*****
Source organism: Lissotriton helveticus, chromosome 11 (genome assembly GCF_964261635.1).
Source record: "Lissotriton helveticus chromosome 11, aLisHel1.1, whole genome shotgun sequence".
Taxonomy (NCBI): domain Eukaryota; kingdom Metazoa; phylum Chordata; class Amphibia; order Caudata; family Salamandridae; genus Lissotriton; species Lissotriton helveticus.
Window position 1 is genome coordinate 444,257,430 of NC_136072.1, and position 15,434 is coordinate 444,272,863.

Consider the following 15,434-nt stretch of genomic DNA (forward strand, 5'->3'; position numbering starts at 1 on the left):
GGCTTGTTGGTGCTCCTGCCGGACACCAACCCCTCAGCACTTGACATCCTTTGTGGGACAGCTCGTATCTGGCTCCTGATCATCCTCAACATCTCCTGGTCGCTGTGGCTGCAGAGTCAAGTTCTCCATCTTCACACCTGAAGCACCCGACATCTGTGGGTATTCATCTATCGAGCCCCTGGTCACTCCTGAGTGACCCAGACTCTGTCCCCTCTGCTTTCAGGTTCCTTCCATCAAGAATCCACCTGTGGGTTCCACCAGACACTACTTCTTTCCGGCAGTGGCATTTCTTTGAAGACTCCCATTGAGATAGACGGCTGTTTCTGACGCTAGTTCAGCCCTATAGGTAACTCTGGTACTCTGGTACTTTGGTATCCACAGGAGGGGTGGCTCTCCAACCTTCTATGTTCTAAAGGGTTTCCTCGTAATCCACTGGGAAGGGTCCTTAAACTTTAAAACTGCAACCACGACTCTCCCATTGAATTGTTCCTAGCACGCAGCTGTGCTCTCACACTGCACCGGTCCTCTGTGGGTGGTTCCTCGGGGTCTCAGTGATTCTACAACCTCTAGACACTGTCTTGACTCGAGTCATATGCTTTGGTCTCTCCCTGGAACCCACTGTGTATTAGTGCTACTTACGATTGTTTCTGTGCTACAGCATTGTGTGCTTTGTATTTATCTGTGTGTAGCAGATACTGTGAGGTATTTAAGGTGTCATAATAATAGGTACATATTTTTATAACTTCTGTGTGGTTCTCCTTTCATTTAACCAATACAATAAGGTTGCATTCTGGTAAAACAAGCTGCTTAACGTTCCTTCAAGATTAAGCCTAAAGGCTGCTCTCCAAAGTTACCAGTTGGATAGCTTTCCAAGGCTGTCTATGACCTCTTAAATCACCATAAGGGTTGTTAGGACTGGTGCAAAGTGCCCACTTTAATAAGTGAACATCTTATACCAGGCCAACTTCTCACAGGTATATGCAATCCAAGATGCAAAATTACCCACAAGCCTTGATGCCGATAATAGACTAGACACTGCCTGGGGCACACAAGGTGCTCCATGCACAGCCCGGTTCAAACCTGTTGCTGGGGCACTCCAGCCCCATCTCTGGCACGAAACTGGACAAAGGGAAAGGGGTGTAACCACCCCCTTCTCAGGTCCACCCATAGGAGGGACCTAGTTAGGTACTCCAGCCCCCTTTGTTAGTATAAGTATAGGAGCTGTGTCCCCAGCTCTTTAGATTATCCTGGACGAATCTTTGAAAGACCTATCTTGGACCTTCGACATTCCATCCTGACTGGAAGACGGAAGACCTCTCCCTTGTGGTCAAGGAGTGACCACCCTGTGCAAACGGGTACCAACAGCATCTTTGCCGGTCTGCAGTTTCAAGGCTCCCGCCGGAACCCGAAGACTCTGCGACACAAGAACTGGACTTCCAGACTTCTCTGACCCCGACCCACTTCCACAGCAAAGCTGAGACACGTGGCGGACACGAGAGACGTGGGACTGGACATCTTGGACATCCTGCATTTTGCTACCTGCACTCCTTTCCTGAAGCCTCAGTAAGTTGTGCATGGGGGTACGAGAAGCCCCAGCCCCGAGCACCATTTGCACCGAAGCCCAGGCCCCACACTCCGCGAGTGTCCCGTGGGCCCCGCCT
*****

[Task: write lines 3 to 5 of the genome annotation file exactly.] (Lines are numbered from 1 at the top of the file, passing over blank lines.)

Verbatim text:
Taxonomy (NCBI): domain Eukaryota; kingdom Metazoa; phylum Chordata; class Amphibia; order Caudata; family Salamandridae; genus Lissotriton; species Lissotriton helveticus.
Window position 1 is genome coordinate 444,257,430 of NC_136072.1, and position 15,434 is coordinate 444,272,863.

Consider the following 15,434-nt stretch of genomic DNA (forward strand, 5'->3'; position numbering starts at 1 on the left):